Have you ever thought about doing a chemical analysis on your favorite brand of antiperspirant? Most people don’t think about the many toxins that are lurking in it. Many Americans would rather risk exposure to harmful chemicals rather than be labeled as smelly.
But have you ever thought about who your choice of antiperspirant affects? No, really, think about it. Obviously it affects our own bodies as we swipe our armpits with it after showering. Antiperspirants also can affect our unborn children as direct contact with our skin goes into our pores and travels throughout the body. Teenagers use it while their bodies are in a very important stage of development right before they reach full adulthood. Breastfeeding infants are often cradled close to the armpit for comfort. Fish and other sea life are forced to live in the water runoff from our showers. When you put it in those terms, the type of antiperspirant you choose and the ingredients used in them really do matter.
The ingredients in your antiperspirant matter because it is swabbed onto a part of the body that is responsible for doing a lot of cleansing work. You have lymph nodes, an important part of your immune system, located in the armpit region. Your lymph nodes help to guard against infection. Perhaps you have had an infection in some part of your body and were able to feel when they were swollen. This is a sign that your body is functioning properly to fight off disease.
Your armpit is also an area that sweats a lot, serving two purposes. The first purpose of sweat is to cleanse the body of toxins that need to be released. The second purpose of sweat is to cool the body down. Since antiperspirants stop your armpits from sweating, all those toxins remain in the body.
The “Natural” Way
A simple chemical analysis of your antiperspirant will show hormone disruptors, petroleum products, and other chemicals that can possibly cause a lung infection. These are not ingredients you want getting under your skin and into your bloodstream.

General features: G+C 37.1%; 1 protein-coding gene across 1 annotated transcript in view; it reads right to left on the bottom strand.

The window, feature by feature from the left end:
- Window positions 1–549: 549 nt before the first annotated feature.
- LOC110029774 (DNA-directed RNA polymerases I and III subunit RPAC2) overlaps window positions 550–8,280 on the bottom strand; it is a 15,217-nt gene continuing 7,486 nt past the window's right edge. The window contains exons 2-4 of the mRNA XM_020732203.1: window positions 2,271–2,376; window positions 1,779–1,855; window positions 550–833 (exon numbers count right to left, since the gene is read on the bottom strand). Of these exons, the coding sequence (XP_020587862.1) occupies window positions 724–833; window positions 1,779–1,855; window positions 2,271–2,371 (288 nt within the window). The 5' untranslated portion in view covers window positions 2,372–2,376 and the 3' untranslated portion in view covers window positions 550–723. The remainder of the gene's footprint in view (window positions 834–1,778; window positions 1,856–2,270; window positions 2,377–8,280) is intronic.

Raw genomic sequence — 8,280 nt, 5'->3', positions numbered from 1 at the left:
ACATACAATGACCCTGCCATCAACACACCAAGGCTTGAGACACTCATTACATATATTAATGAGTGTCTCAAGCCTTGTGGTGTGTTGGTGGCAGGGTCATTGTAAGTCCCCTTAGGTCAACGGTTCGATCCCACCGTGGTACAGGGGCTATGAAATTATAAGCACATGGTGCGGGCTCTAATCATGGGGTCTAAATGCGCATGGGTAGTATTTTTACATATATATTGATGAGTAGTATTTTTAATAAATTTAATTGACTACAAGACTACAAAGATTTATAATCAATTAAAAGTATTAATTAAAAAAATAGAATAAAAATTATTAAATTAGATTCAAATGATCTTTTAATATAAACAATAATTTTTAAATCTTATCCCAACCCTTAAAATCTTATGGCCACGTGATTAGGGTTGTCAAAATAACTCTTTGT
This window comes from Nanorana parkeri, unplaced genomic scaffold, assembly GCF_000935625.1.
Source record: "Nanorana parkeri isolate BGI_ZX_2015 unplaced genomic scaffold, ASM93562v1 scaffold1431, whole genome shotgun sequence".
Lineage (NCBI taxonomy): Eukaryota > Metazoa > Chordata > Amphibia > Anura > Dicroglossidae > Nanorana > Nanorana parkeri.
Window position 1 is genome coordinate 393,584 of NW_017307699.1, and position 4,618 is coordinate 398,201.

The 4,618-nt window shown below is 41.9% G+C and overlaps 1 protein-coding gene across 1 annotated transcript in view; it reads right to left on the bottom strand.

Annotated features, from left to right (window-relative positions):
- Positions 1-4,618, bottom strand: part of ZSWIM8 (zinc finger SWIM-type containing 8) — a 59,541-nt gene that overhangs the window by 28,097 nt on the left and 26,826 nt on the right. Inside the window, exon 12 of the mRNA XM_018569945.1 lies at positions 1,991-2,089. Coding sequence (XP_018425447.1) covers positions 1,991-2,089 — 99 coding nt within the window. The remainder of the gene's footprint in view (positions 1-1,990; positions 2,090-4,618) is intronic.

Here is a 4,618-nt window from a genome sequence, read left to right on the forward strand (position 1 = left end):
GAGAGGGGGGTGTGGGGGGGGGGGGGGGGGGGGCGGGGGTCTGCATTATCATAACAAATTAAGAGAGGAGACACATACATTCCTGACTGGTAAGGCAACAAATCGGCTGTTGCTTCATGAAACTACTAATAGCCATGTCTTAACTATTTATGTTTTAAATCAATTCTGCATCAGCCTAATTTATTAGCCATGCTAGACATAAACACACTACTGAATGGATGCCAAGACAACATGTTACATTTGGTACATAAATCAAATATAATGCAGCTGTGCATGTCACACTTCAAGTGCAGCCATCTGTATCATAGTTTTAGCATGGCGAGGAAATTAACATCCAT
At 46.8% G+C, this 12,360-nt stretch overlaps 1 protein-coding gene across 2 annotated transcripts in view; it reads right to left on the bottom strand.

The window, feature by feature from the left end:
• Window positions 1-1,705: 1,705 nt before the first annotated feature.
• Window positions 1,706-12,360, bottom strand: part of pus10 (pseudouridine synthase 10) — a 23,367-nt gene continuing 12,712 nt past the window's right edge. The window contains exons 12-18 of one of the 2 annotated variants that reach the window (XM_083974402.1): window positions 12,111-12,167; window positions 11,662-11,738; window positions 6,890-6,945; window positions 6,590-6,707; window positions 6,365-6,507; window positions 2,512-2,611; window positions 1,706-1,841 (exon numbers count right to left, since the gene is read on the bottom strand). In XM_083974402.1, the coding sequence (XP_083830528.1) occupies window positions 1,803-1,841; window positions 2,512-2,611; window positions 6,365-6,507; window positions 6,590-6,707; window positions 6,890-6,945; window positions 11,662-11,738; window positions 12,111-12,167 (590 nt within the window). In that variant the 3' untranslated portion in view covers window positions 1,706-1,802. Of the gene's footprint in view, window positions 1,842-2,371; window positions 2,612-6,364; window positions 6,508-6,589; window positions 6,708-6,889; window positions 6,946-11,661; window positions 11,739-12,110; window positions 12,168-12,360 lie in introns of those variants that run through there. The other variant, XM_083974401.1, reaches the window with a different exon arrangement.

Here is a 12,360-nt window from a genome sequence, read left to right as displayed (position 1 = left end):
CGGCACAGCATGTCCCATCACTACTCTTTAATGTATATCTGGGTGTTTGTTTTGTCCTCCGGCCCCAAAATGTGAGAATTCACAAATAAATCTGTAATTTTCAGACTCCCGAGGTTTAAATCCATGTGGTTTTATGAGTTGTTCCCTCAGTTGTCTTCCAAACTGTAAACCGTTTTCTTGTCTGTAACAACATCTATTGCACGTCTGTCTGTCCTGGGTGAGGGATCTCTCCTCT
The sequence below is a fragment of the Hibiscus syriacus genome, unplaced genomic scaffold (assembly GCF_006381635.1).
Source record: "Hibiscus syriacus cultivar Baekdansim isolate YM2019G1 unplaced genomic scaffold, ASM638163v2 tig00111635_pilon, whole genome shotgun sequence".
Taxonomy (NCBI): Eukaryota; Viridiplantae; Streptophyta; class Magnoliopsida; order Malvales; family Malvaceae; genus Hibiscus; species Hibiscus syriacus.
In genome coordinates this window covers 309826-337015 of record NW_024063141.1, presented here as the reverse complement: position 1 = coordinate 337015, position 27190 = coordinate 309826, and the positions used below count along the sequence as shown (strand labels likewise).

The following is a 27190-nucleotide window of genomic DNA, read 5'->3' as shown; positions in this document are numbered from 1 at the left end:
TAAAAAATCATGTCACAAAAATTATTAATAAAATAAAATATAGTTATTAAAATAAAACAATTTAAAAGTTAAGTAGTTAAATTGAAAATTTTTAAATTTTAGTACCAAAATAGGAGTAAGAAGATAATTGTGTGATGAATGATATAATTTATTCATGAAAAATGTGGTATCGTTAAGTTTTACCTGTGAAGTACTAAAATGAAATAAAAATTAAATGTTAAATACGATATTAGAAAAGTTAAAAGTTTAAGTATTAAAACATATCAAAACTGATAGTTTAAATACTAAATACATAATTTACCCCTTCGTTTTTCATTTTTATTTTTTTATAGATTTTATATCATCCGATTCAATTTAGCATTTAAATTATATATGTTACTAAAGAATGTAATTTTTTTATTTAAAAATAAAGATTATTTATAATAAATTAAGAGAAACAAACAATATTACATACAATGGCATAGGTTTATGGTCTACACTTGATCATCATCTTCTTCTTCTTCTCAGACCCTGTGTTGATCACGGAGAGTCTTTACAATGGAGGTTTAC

So if traditional antiperspirants are so terrible, what would be a better choice? If you take a trip to your natural health store, you will find a number of products labeled as “deodorant.” Their level of effectiveness often depends on a person’s body chemistry and other environmental factors like the weather. Antiperspirant differs from deodorant in that antiperspirant stops the armpits from sweating — something we have already established as being potentially harmful. Certain natural deodorants, depending upon the ingredients, can absorb some of the sweat and while leaving behind a natural scent.
You should look for a deodorant that contains simple ingredients like baking soda to help absorb sweat. You can also look for those containing essential oils rather than chemically laced perfumes. You may have to apply the deodorant twice a day depending upon your activity level, but some consider that a minor inconvenience. There are also some homemade options available all over the internet. When it comes to the health of your body, you should always insist upon using the best ingredients available.
By Linda Ganges, a chemical grad student looking into what makes up the products she uses on a daily basis.